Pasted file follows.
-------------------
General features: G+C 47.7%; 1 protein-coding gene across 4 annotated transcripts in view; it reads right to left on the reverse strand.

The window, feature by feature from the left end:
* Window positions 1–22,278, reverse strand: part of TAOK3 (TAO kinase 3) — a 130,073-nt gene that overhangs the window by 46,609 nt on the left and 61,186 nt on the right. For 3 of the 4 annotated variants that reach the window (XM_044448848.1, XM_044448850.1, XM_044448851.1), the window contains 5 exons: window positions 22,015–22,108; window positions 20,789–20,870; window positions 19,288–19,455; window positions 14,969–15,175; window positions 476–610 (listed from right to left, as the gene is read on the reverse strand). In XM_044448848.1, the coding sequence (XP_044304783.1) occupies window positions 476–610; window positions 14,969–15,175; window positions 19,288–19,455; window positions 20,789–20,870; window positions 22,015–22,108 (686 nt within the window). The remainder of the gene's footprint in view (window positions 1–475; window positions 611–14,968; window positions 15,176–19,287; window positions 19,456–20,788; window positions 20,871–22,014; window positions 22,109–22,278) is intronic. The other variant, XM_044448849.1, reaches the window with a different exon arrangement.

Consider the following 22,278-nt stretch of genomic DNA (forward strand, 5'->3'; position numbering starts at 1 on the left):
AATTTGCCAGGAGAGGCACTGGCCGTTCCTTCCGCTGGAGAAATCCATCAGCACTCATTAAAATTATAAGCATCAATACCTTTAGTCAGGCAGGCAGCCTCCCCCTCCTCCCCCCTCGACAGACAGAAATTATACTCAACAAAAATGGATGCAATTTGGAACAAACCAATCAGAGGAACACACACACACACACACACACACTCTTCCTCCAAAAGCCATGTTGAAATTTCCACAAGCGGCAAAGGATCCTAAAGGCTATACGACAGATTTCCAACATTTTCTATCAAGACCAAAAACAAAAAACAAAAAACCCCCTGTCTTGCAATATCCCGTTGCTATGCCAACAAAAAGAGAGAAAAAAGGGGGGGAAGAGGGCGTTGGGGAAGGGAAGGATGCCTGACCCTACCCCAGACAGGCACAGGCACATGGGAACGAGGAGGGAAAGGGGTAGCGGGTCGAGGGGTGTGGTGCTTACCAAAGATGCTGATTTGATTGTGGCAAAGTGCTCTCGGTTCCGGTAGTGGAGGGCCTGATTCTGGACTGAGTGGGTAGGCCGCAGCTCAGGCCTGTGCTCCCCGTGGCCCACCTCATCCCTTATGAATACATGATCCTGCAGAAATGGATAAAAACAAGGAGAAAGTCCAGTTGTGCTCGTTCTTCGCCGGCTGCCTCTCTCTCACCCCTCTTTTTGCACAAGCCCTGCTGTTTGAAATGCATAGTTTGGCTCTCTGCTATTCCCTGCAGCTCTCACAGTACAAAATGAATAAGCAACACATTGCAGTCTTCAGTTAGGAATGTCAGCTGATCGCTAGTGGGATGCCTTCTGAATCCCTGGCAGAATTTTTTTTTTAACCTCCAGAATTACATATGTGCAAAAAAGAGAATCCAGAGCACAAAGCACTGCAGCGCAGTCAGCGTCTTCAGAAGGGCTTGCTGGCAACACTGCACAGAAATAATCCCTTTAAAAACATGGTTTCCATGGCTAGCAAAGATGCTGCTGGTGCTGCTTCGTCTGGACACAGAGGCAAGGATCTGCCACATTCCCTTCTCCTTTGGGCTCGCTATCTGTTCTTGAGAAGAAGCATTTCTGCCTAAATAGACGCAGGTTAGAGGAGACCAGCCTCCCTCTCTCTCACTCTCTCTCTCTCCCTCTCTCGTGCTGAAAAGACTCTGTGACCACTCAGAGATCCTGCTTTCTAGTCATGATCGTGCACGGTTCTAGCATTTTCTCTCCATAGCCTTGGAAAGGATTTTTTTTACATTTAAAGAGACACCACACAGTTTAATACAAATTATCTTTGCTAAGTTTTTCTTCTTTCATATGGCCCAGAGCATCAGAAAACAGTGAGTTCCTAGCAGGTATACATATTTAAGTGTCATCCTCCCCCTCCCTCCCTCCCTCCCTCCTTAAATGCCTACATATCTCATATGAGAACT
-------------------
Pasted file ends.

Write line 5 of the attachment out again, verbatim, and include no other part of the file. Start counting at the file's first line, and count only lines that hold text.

AATTTGCCAGGAGAGGCACTGGCCGTTCCTTCCGCTGGAGAAATCCATCAGCACTCATTAAAATTATAAGCATCAATACCTTTAGTCAGGCAGGCAGCCTCCCCCTCCTCCCCCCTCGACAGACAGAAATTATACTCAACAAAAATGGATGCAATTTGGAACAAACCAATCAGAGGAACACACACACACACACACACACACTCTTCCTCCAAAAGCCATGTTGAAATTTCCACAAGCGGCAAAGGATCCTAAAGGCTATACGACAGATTTCCAACATTTTCTATCAAGACCAAAAACAAAAAACAAAAAACCCCCTGTCTTGCAATATCCCGTTGCTATGCCAACAAAAAGAGAGAAAAAAGGGGGGGAAGAGGGCGTTGGGGAAGGGAAGGATGCCTGACCCTACCCCAGACAGGCACAGGCACATGGGAACGAGGAGGGAAAGGGGTAGCGGGTCGAGGGGTGTGGTGCTTACCAAAGATGCTGATTTGATTGTGGCAAAGTGCTCTCGGTTCCGGTAGTGGAGGGCCTGATTCTGGACTGAGTGGGTAGGCCGCAGCTCAGGCCTGTGCTCCCCGTGGCCCACCTCATCCCTTATGAATACATGATCCTGCAGAAATGGATAAAAACAAGGAGAAAGTCCAGTTGTGCTCGTTCTTCGCCGGCTGCCTCTCTCTCACCCCTCTTTTTGCACAAGCCCTGCTGTTTGAAATGCATAGTTTGGCTCTCTGCTATTCCCTGCAGCTCTCACAGTACAAAATGAATAAGCAACACATTGCAGTCTTCAGTTAGGAATGTCAGCTGATCGCTAGTGGGATGCCTTCTGAATCCCTGGCAGAATTTTTTTTTTAACCTCCAGAATTACATATGTGCAAAAAAGAGAATCCAGAGCACAAAGCACTGCAGCGCAGTCAGCGTCTTCAGAAGGGCTTGCTGGCAACACTGCACAGAAATAATCCCTTTAAAAACATGGTTTCCATGGCTAGCAAAGATGCTGCTGGTGCTGCTTCGTCTGGACACAGAGGCAAGGATCTGCCACATTCCCTTCTCCTTTGGGCTCGCTATCTGTTCTTGAGAAGAAGCATTTCTGCCTAAATAGACGCAGGTTAGAGGAGACCAGCCTCCCTCTCTCTCACTCTCTCTCTCTCCCTCTCTCGTGCTGAAAAGACTCTGTGACCACTCAGAGATCCTGCTTTCTAGTCATGATCGTGCACGGTTCTAGCATTTTCTCTCCATAGCCTTGGAAAGGATTTTTTTTACATTTAAAGAGACACCACACAGTTTAATACAAATTATCTTTGCTAAGTTTTTCTTCTTTCATATGGCCCAGAGCATCAGAAAACAGTGAGTTCCTAGCAGGTATACATATTTAAGTGTCATCCTCCCCCTCCCTCCCTCCCTCCCTCCTTAAATGCCTACATATCTCATATGAGAACT